Telling a depressed person that things are hopeless is generally ill-advised.* And yet it is exactly what Buddhist nun Pema Chodron recommends in her book When Things Fall Apart (which is not a Chinua Achebe novel): “Without giving up hope—that there’s somewhere better to be, that there’s someone better to be—we will never relax with where we are or who we are.”
In a sense, it’s what my therapist has been telling me all along. We can’t really change our feelings, we can only change how we respond to them. There’s nothing to be gained by having second-order sentiments about our sentiments: of feeling guilty or angry about feeling shitty, on top of the shittiness itself. I’m still a far cry from being a practicing Buddhist—I’m too restless for meditation—but there are moments where I’ve embraced the hopelessness Chodron recommends.
In some ways, it’s a huge relief to downshift my expectations of myself, to accept myself as living with depression rather than relentlessly struggling against it. There’s even more to recommend that path of acceptance. Research shows that depressed people have a more accurate perception of the world around them than their non-depressed counterparts. As one wise commenter pointed out to me, “It is no measure of health to be well-adjusted to a profoundly sick society.” The world provides plenty of evidence for the Buddhist insight that suffering is an indelible part of the human experience.
But how much suffering, give-or-take, should I be willing to accept? This question has, in the last few weeks, become much more than just philosophical. You see, I’m one of the lucky ones: anti-depressants—the really, really strong ones—appear to work for me. So much so, in fact, that by mid-November, I boldly wrote the phrase, “I am no longer depressed” in my journal. I felt so good that, under pressure from those that tell me “the less medication the better” combined with my unvarnished hatred of the pharmaceutical industry, I cut back on the drugs as soon as I could.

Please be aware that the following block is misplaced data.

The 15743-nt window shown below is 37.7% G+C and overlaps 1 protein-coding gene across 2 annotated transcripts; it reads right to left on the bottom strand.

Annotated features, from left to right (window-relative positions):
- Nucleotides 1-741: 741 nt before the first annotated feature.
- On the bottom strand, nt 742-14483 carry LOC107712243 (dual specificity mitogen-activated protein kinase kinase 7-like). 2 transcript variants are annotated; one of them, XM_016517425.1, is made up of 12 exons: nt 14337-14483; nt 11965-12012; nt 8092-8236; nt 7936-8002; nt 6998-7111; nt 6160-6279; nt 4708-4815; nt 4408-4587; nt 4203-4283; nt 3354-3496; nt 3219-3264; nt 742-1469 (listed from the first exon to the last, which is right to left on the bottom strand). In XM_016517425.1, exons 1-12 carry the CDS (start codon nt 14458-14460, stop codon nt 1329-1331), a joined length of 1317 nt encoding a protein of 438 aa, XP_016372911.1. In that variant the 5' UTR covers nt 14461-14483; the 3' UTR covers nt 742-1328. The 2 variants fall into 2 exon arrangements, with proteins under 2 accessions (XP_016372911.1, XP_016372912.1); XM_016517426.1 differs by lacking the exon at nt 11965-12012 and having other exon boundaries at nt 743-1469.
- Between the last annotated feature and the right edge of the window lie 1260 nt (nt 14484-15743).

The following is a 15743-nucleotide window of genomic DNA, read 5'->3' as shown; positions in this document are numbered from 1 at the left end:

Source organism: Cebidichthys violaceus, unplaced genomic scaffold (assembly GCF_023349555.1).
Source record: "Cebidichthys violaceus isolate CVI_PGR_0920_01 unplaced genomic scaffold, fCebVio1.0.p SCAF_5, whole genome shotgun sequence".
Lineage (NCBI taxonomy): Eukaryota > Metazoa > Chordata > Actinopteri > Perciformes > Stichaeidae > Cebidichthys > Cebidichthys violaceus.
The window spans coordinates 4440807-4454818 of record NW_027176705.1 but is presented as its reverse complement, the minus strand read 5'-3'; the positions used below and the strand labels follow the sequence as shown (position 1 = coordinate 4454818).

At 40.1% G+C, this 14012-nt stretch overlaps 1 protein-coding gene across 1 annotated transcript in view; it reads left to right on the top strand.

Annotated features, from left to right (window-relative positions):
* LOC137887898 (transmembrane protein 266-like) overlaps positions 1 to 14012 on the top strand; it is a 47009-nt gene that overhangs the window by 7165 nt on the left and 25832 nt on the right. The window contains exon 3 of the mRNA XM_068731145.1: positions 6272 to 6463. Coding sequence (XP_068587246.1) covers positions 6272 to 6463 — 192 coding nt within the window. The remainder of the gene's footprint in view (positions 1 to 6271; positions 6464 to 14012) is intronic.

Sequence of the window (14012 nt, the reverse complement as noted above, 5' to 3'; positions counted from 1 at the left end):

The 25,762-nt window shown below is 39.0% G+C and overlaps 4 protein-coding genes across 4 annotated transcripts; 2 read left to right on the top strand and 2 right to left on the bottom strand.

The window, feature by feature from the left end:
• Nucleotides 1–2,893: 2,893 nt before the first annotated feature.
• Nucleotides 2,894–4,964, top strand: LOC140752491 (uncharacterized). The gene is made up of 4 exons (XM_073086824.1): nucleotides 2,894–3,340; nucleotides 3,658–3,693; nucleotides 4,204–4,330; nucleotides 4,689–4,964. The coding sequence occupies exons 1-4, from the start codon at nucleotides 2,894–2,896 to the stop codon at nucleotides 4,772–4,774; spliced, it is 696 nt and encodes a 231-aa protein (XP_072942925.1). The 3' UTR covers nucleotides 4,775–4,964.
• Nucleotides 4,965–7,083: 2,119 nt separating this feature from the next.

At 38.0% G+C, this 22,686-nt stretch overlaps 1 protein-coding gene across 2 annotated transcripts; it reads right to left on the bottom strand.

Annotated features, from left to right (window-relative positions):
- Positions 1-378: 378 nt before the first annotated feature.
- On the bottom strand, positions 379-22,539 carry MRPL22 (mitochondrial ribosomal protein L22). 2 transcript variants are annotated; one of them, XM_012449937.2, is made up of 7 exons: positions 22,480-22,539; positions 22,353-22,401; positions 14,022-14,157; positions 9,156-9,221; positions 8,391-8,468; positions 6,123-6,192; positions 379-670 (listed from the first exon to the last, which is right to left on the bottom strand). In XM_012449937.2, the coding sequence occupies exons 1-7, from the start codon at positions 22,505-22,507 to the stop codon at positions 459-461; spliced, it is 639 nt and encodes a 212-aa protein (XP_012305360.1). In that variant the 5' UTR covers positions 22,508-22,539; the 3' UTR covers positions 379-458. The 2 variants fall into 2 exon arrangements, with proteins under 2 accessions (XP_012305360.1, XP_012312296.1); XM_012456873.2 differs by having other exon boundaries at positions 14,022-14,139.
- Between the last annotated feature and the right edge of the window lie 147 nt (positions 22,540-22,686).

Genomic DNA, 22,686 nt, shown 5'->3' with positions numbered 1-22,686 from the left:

It took almost precisely the amount of time it takes for Remeron to leave my system for me to be curled up, once again, on the living room couch, cradled by parents who couldn’t fathom why I couldn’t stop crying. When my psychiatrist told me we would ramp up my medication again, I felt like praising the gods of Mirtazapine and sending a thank you note to Bristol-Myers Squibb. A few days later, and I can already contemplate work and social interaction and the future possibility of happiness. At least for now, it’s hard not to see some truth to her promise—so common in Western medicine—that suffering is not inevitable, so long as we can just find the right mix of neurotransmitters.
There is wisdom to be gained from pain, yes, and I hope that—as my condition continues to improve—I don’t miss the chance to reflect on some of what the past few months have taught me. But for now, two roads diverged in a wood, and I have chosen the Western one. I chose it because it’s easier and I’m not ready to let go of the person I was and the dreams I had. I feel hopeful—and guilty at the same time.
*Although a psychiatrist did that to me this October.